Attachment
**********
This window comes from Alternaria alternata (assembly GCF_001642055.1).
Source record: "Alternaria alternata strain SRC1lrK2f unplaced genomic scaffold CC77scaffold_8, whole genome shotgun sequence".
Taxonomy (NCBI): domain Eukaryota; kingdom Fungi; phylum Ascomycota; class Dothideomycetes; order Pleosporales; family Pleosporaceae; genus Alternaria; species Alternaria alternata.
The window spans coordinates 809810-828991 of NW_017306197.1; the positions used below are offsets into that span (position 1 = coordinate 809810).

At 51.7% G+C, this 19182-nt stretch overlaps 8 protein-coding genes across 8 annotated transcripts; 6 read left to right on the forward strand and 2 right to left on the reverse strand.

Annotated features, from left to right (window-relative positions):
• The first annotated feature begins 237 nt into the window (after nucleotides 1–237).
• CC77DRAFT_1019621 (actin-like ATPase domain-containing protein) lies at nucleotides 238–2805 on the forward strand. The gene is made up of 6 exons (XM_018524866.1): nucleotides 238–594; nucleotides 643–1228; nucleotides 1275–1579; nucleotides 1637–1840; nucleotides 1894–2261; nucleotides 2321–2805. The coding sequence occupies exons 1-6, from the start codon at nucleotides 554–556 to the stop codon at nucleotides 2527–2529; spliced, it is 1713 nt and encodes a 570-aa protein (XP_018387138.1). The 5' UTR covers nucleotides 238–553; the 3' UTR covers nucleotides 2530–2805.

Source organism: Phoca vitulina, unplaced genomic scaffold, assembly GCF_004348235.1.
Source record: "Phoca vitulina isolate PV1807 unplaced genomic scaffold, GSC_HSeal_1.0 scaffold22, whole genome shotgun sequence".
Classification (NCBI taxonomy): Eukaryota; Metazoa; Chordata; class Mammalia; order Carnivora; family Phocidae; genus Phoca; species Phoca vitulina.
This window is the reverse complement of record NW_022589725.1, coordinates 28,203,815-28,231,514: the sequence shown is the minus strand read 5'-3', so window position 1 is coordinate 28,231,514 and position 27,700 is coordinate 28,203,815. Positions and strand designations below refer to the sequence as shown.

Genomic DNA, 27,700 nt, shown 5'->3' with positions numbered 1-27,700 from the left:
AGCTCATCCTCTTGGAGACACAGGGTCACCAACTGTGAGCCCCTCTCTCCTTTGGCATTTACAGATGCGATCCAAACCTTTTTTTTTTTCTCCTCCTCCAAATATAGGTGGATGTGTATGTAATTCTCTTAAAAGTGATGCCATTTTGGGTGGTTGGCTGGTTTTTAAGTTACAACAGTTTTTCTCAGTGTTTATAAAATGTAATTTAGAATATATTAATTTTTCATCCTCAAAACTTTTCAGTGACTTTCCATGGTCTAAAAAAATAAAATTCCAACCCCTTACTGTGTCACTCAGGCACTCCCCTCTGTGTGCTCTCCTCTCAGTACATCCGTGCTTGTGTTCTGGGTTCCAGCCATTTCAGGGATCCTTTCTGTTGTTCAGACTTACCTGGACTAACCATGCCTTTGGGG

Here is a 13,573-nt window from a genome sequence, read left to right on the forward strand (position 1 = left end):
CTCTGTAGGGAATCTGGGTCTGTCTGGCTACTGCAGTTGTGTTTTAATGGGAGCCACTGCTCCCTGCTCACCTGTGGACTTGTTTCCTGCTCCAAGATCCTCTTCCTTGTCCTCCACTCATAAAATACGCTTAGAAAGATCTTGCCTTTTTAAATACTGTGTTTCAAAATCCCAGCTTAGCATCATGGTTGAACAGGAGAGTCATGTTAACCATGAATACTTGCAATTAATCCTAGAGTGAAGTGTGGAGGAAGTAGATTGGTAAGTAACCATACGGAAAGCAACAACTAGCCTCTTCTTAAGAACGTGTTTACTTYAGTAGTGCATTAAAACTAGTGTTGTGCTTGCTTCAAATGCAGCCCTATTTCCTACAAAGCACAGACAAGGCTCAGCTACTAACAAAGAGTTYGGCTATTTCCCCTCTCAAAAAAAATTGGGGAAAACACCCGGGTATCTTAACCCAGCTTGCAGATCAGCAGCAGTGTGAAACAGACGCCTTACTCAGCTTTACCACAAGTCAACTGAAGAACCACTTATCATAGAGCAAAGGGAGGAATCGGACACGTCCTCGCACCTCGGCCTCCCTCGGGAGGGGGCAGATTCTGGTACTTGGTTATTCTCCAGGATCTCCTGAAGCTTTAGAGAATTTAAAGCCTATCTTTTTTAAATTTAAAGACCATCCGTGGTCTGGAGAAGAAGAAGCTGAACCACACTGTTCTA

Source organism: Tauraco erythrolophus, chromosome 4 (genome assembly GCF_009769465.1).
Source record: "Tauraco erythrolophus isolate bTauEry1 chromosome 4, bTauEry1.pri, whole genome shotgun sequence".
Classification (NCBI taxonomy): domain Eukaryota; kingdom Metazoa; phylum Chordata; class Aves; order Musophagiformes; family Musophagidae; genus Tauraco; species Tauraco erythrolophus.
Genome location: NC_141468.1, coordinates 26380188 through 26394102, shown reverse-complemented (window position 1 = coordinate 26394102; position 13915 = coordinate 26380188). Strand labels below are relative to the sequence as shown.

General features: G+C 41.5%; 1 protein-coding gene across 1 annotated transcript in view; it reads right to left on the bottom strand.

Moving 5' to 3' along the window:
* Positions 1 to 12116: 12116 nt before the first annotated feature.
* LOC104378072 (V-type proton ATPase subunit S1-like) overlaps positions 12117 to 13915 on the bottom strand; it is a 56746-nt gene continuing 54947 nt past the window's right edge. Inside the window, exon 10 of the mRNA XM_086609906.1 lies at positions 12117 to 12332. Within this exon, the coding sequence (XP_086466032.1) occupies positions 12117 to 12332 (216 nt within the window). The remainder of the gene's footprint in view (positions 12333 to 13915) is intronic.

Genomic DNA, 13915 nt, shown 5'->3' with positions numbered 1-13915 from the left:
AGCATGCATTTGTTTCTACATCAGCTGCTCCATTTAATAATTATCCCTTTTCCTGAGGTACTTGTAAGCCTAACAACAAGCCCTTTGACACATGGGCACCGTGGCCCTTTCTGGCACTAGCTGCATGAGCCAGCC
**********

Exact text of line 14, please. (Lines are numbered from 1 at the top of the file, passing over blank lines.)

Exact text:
AGCTCATCCTCTTGGAGACACAGGGTCACCAACTGTGAGCCCCTCTCTCCTTTGGCATTTACAGATGCGATCCAAACCTTTTTTTTTTTCTCCTCCTCCAAATATAGGTGGATGTGTATGTAATTCTCTTAAAAGTGATGCCATTTTGGGTGGTTGGCTGGTTTTTAAGTTACAACAGTTTTTCTCAGTGTTTATAAAATGTAATTTAGAATATATTAATTTTTCATCCTCAAAACTTTTCAGTGACTTTCCATGGTCTAAAAAAATAAAATTCCAACCCCTTACTGTGTCACTCAGGCACTCCCCTCTGTGTGCTCTCCTCTCAGTACATCCGTGCTTGTGTTCTGGGTTCCAGCCATTTCAGGGATCCTTTCTGTTGTTCAGACTTACCTGGACTAACCATGCCTTTGGGG